The association between valproate metabolism (VPA) and VPA induced hyperammonemia was studied at Hirosaki University Hospital, Japan. In 53 monopharmacy patients, plasma NH3 levels did not depend on age, VPA dosage or serum levels and showed a negative correlation with the 4-en metabolite of VPA. In polypharmacy patients, plasma NH3 levels were significantly higher, while 2-en VPA serum level and bilirubin were lower than in monopharmacy patients. [1]

COMMENT. This study indicates that young age and high VPA serum levels are not risk factors for hyperammonemia induced by VPA and 4-en metabolite is not causally related to this adverse effect. These authors had previously reported that young age, polypharmacy, and high VPA serum level enhance the susceptibility to VPA hepatotoxicity by altering the metabolism of VPA and by increasing the conversion of VPA to 4-en, the most toxic VPA metabolite (see Ped Neur Briefs March 1992, 6:21).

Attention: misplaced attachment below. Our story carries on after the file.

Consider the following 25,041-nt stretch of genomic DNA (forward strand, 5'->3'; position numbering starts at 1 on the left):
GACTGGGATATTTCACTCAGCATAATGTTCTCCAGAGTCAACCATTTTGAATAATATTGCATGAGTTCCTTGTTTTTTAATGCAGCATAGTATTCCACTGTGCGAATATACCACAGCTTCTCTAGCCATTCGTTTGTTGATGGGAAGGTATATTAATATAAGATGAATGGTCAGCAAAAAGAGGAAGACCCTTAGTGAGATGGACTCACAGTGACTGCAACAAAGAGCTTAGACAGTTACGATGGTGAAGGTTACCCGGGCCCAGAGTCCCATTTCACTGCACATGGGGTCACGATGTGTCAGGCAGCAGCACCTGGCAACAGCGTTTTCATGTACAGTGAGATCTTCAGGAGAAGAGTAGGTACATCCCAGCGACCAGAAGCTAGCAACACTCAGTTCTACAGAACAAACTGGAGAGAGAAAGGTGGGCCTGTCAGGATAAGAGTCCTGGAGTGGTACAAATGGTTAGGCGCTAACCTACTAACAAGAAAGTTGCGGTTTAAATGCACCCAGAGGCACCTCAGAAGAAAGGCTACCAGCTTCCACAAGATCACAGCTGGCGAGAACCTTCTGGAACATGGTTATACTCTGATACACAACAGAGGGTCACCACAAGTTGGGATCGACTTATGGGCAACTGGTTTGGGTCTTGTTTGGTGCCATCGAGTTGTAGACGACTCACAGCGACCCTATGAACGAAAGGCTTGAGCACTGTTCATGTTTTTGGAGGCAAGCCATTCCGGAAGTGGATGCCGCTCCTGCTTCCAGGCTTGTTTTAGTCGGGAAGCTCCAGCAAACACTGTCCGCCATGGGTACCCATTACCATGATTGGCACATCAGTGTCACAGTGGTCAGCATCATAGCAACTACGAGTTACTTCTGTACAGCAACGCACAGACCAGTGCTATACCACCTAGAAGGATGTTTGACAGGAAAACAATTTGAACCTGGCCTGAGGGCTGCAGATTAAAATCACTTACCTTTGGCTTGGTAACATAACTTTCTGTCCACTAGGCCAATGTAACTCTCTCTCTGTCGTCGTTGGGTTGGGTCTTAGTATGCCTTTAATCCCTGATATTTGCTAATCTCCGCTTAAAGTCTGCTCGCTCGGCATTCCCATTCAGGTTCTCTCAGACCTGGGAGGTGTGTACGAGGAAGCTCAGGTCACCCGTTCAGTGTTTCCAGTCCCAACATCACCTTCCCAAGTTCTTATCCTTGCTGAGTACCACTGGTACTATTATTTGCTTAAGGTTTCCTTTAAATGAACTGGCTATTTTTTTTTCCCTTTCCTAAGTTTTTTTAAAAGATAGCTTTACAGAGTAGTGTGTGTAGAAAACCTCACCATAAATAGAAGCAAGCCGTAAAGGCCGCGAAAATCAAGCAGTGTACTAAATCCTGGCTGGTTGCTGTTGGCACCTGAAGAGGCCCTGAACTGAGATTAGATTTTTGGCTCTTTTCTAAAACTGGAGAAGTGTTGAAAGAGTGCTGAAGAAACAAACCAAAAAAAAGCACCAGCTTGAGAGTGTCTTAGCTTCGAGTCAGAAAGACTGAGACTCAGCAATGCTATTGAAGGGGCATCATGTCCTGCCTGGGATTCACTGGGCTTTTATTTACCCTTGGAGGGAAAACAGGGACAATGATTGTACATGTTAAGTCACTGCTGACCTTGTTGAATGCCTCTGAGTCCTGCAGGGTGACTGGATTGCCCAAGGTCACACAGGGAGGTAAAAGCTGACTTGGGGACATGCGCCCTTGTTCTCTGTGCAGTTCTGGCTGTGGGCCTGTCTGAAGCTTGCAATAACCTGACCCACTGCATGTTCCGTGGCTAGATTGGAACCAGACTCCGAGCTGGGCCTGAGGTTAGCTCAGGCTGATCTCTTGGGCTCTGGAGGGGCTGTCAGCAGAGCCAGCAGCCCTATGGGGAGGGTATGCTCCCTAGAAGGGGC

In 43 children with epilepsy who were treated with VPA monotherapy or polytherapy, serum levels of copper were significantly lower than in normal control patients, whereas serum zinc levels were not altered. [2]

Valproate and carbamazepine, and in a lesser frequency, phenytoin and phenobarbital, were the most common causes of red blood cell macrocytosis in children in a study from the Children’s Medical Center, Dallas, TX [3]. Macrocytosis and pancytopenia may be the first manifestation of bone marrow failure and aplastic anemia. An MCV of more than 90 fL in a patient taking antiepileptic medications deserves careful monitoring.